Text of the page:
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The New Realities of Retirement Planning
 

 
Of all the personal financial matters competing for your attention, planning for retirement might seem low on your list of priorities. Shorter-term goals like financing your child’s education, buying a second home or taking a dream vacation may seem far more pressing than retirement planning.
 
But retirement planning has entered a new age. It’s no longer something you can take for granted or continually relegate to tomorrow’s to-do list. You simply cannot presume that without any long-term, active effort on your part, you’ll manage to grow enough of a nest egg to live the good life you dream of in retirement.
 
Here are the modern-day realities of retirement planning:
 
1.  You have to assume responsibility for your own financial security in retirement.
 
In days past, Americans could rely on the federal government and employers to provide all but a small portion of income needed during retirement. Today, it’s a different story:
  • The long-term outlook for Social Security is hazy, and although most of today’s active employees will probably end up getting something from Social Security, benefits may be reduced from current levels.
  • Traditional defined-benefit pension plans, which provide employer-funded retirement income based on pay and years of service, are on the decline. According to the federal Pension Benefit Guaranty Corporation, the number of private-sector defined benefit plans dropped from 112,000 in the mid-1980s to about 30,000 today.  In many cases, defined benefit plans are being replaced by plans that require employees to fund all or a significant percentage of their own retirement income.
  • Employers are backing away from health coverage for retirees. The percentage of large employers (those with 200 or more employees) offering retiree health coverage declined from 66 percent in 1988 to 35 percent in 2006.
  • The future security of Medicare is also in question. As the Baby Boom generation swells the ranks of Medicare beneficiaries, there will be substantially fewer workers per retiree to fund benefits.
 
2.  Your retirement may last as long as your active, full-time career.
 
Americans are living longer lives, thanks mostly to better health care. As a result of this increasing longevity, Americans are spending more years in retirement. At age 65, average life expectancy in the U.S. is about 19 years, up from 14 years in 1953. Your own life expectancy depends on factors like your health, your medical history, and your family’s medical history, but many people today are spending 30 to 40 years or more in retirement. Understand the possibility that you’ll be retired considerably longer than your parents were – and plan for the cost implications.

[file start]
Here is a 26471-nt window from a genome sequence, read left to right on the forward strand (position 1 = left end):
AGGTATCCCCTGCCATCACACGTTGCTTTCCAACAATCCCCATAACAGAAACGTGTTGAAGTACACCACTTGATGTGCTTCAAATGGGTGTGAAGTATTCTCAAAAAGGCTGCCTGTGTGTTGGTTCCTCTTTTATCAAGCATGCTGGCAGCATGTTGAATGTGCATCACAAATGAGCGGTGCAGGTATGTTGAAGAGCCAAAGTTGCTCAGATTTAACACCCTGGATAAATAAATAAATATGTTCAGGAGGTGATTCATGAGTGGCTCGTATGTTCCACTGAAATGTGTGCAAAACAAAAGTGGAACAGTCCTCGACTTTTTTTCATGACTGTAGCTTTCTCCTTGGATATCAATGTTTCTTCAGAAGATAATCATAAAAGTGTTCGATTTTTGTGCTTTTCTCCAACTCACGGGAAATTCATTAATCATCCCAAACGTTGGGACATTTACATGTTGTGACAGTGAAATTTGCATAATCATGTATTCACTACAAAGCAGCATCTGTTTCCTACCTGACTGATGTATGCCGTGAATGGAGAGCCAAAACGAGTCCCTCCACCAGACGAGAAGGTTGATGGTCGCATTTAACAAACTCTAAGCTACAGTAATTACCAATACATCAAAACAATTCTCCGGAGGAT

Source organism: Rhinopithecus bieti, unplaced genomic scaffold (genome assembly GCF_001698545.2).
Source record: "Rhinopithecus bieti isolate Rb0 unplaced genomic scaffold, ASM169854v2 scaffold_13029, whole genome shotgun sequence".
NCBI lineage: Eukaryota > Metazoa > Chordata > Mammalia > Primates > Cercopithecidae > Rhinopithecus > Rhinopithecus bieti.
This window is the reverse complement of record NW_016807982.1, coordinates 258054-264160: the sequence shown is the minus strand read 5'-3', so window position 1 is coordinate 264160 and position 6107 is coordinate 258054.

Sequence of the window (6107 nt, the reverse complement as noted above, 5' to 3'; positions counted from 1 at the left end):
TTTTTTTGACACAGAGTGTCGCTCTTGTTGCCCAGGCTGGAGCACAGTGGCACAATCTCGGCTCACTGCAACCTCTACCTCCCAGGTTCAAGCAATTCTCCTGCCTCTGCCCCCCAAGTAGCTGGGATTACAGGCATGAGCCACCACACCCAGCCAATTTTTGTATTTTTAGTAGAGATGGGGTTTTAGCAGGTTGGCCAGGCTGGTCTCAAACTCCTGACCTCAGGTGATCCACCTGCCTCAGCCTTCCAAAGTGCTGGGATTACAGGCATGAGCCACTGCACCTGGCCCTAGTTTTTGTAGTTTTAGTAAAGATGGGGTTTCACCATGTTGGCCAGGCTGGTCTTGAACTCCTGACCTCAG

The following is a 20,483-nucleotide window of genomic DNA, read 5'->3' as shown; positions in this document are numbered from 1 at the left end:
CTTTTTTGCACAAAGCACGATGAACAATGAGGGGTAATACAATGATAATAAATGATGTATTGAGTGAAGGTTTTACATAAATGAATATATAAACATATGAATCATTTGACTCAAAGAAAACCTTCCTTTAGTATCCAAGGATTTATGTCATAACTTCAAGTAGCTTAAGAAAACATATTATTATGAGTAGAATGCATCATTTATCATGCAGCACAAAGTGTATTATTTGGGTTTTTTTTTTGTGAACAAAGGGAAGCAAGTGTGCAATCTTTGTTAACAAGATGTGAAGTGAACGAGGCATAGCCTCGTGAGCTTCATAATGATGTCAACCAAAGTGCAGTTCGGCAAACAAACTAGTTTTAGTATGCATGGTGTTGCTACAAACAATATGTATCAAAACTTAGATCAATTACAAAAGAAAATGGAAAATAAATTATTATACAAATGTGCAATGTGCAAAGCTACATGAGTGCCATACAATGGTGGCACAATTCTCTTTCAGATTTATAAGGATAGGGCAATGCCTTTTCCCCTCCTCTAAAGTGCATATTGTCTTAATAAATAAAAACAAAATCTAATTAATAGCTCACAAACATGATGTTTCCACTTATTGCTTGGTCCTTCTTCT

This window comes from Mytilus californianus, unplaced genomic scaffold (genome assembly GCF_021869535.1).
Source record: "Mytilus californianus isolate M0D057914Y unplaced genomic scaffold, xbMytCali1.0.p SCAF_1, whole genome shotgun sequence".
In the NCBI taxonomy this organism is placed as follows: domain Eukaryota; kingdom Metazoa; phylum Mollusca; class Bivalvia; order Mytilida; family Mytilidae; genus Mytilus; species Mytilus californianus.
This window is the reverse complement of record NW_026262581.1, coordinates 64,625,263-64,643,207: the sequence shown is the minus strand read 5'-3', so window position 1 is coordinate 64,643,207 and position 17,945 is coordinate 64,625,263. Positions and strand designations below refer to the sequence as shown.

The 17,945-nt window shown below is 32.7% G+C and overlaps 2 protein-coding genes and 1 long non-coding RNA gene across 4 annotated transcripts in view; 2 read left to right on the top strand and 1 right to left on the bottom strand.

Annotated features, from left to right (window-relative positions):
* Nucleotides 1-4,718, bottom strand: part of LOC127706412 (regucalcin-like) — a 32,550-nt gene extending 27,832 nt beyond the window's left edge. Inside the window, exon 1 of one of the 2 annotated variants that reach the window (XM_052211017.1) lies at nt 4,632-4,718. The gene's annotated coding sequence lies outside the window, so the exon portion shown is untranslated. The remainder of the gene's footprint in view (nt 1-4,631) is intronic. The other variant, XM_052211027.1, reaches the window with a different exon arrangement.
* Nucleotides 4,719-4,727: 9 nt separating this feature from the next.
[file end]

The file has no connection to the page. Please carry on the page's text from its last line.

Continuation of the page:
3.  You have an opportunity to create your own “best life” in retirement – but only if you plan.
   
With rising life expectancies and advances in health care, the possibilities for a long and fulfilling retirement are endless. But to clearly see these possibilities and bring them within your reach, you need to be proactive.
 
Start by learning about effective strategies for retirement planning. There are stacks of books in libraries and stores to aid you in this effort. One book we recommend is The Number: A Completely Different Way to Think About the Rest of Your Life by Lee Eisenberg.
 
For anyone thinking about retirement, The Number offers an insightful and humorous perspective on the topic. The "Number” is the amount of money and resources people will need to be confident that their postretirement lifestyle will meet their expectations. Rather than being a “how-to” for calculating that dollar amount, The Number explores the psychology of preparing (or not preparing) for the financial realities of retirement. As Eisenberg says, “This book is about money, but ultimately it’s about the life you want, the life you don’t want, and the costs of each.” There’s a banquet of food for thought in The Number, and no matter where you are in the retirement planning timeline, we believe you’ll find the book helpful and enjoyable.
 
Once you’ve acquired basic knowledge of how to plan effectively, it’s time to do a little math. To calculate retirement projections, you can use financial planning software like Microsoft Money or Quicken. You can also crunch numbers on the web; one site worth visiting is Choose to Save® (http://www.choosetosave.org/). This is the online home of a national public education program dedicated to raising awareness about the need to plan and save for long-term financial security. The site offers the “Ballpark Estimator,” a tool that helps you quickly and easily determine approximately how much you need to save to fund a comfortable retirement. You may also want to work with a professional advisor such as Grand Wealth Management for comprehensive retirement planning and investment management services.
                    


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